Table of Contents for this page:

1. MaToK Teachers' Guides

2. Posters and Charts

3. Helpful Websites

4. Background materials for teachers

5. Relevant Articles

6. Differentiated Instruction

1. MaToK Teachers' Guides in Hebrew and English may be downloaded and printed out from the Rowman and Littlefield web site:
2. Posters and Charts: Access Skills Posters--There are two different sets of posters. You can choose one set, both, or mix and match. The posters look best when printed out in color and laminated. If your school does not have the facilities to do this, places like Staples, Office Depot, etc. can do it for you.

Access skills posters These are in downloadable pdf form, but may also be ordered as posters or 4" x 6" cards. See "Buy MaToK Materials"

Set #2 of illustrated access skills Alternate graphics

Access Skills Chart
Lekh Lekha Access Skills
Assumed Vocabulary for בראשית
Assumed Vocabulary for לך לך
Access Skills Prior to Beginning ספר במדבר
Easily create on-line flashcards for your students.
The 400 most commonly used words in biblical Hebrew
Simaniyah/סימניה/Bookmark (an example of what one looks like)
Simaniyot Template (to print out and photocopy on colorful card stock so that each student will have one)
Helping students to self-assess their Torah skills: Feedback Assessment Tool Many thanks to HaMorah Shira Hochheimer for shaing this.
3. Websites:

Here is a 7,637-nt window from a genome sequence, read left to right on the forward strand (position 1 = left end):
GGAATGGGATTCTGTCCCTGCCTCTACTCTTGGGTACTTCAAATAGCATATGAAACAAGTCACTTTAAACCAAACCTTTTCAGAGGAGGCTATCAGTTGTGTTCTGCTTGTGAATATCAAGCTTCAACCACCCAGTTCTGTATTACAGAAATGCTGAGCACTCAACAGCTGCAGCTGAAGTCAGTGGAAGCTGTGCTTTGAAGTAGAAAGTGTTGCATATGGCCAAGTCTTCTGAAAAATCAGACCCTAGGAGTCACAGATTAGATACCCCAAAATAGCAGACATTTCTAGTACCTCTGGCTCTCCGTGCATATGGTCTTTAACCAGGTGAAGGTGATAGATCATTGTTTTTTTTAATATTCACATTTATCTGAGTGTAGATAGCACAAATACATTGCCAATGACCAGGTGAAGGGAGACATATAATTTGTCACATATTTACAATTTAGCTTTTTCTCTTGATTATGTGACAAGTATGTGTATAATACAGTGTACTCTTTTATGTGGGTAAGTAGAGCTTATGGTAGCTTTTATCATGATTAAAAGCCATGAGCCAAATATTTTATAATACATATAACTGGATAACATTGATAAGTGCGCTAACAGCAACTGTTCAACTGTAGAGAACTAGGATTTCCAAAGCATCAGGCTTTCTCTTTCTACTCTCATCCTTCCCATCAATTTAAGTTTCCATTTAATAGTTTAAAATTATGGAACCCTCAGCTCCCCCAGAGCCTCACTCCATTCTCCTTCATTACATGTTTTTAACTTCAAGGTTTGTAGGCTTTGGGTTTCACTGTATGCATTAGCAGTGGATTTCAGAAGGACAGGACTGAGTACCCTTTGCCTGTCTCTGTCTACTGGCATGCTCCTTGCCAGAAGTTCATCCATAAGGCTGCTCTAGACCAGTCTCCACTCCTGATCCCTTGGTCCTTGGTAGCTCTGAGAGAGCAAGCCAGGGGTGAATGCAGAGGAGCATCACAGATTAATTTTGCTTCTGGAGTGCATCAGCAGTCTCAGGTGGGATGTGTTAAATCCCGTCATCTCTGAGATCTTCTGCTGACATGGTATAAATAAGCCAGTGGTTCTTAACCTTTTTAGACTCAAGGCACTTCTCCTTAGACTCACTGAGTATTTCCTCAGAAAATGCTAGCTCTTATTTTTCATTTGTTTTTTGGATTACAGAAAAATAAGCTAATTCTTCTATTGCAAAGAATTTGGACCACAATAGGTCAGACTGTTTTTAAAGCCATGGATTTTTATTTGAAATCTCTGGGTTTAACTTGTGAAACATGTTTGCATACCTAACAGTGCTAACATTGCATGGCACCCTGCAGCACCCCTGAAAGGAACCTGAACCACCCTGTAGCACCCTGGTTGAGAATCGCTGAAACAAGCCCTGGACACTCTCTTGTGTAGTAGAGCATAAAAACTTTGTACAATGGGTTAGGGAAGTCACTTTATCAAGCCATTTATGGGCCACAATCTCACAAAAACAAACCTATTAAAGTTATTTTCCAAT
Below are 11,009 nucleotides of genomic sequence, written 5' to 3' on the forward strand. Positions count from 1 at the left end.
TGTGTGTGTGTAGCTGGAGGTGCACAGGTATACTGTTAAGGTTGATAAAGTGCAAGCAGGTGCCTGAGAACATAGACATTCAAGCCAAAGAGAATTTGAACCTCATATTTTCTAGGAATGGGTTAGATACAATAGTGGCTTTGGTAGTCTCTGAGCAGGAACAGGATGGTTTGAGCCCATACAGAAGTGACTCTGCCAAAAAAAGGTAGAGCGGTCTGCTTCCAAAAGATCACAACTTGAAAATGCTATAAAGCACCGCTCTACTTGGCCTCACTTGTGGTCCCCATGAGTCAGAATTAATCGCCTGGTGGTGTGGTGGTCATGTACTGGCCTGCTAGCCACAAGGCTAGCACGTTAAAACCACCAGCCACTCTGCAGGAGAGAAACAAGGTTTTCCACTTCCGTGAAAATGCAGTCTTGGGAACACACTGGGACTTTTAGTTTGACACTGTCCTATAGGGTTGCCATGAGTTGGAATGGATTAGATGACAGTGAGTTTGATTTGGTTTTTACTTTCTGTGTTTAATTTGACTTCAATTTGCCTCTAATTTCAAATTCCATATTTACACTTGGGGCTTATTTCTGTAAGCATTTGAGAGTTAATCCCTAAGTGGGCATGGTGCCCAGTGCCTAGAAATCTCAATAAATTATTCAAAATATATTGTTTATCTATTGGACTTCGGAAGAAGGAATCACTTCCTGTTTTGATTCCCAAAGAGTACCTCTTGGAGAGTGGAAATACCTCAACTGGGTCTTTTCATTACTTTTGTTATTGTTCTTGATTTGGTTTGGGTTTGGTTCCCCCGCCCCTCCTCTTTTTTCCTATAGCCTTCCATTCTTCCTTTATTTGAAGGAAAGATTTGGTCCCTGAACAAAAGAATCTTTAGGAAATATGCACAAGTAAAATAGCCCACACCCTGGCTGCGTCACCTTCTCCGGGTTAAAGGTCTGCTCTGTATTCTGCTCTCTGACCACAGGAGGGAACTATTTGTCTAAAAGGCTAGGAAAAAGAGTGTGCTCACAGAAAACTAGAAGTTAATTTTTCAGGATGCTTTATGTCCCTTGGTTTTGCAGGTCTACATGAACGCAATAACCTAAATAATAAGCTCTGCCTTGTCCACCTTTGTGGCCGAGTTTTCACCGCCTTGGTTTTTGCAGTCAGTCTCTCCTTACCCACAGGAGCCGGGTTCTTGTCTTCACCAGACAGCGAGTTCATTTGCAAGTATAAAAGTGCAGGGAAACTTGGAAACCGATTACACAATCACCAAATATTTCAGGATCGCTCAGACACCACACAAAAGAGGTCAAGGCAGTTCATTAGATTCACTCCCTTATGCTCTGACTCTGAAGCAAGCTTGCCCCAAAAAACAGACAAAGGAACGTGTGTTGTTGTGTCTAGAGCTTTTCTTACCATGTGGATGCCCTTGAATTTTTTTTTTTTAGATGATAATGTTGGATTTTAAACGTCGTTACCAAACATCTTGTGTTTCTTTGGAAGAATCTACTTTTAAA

1. Art אמנות
Visual Midrash--Works of Art on Biblical Themes
2. Music שירים

3. Videos ווידיו
Behrman House Resource LIbrary
BimBam videos on each parashah
4.On Line Text Versions of the Tanakh
Mechon Mamre/מכון ממרא
Navigating the
5. On-line Concordance
6. Vocabulary flashcards and games
4. Background material for teachers:
שבילי התנ"ך This comprehensive resource for teachers includes commentary, articles, midrash, pictures, maps, and chanting of the Torah according to a variety of traditions. Shiurim by Rabbi Menachem Leibtag

5. Articles of Interest:
August 20, 2012 (8/17)
Podcasts incorporate learning in many subject areas
Students in Monina Salazar's third-grade classroom at Live Oak Elementary School in San Ramon, Calif., used to make dioramas about science biomes; now, they create audio podcasts. The technology activity is much more valuable, Salazar says, because it allows her to integrate science into reading and writing. As they create their podcasts, students practice fluency, learn how to write a paragraph, research and take notes, select music for mood and choose sound effects to convey place and time.
At teacher training workshops, the question always comes up, "What grade can you begin to teach students how to produce their own digital media?" Of course, this is a loaded question as there are several different types of media, each with its own set of learning curves. But, in general, I default to fourth grade as my response.
This past Spring, my perception shifted.
Monina Salazar, a 3rd Grade teacher at Live Oak Elementary School in San Ramon has raised the stakes and lowered what I thought was the age requirement for students to produce rich audio podcasts. In this video, (click icon below) Monina describes how she teaches her students to create audio podcasts about biomes that explain a variety of ecosystems, referencing the climatic conditions along with the types of plants and animals that live there.
external image icon_video.gif

6. Differentiated Instruction

Above and Beyond is a five minute animated video about learning styles, collaboration, creativity, etc. Great to share with colleagues, parents, and students!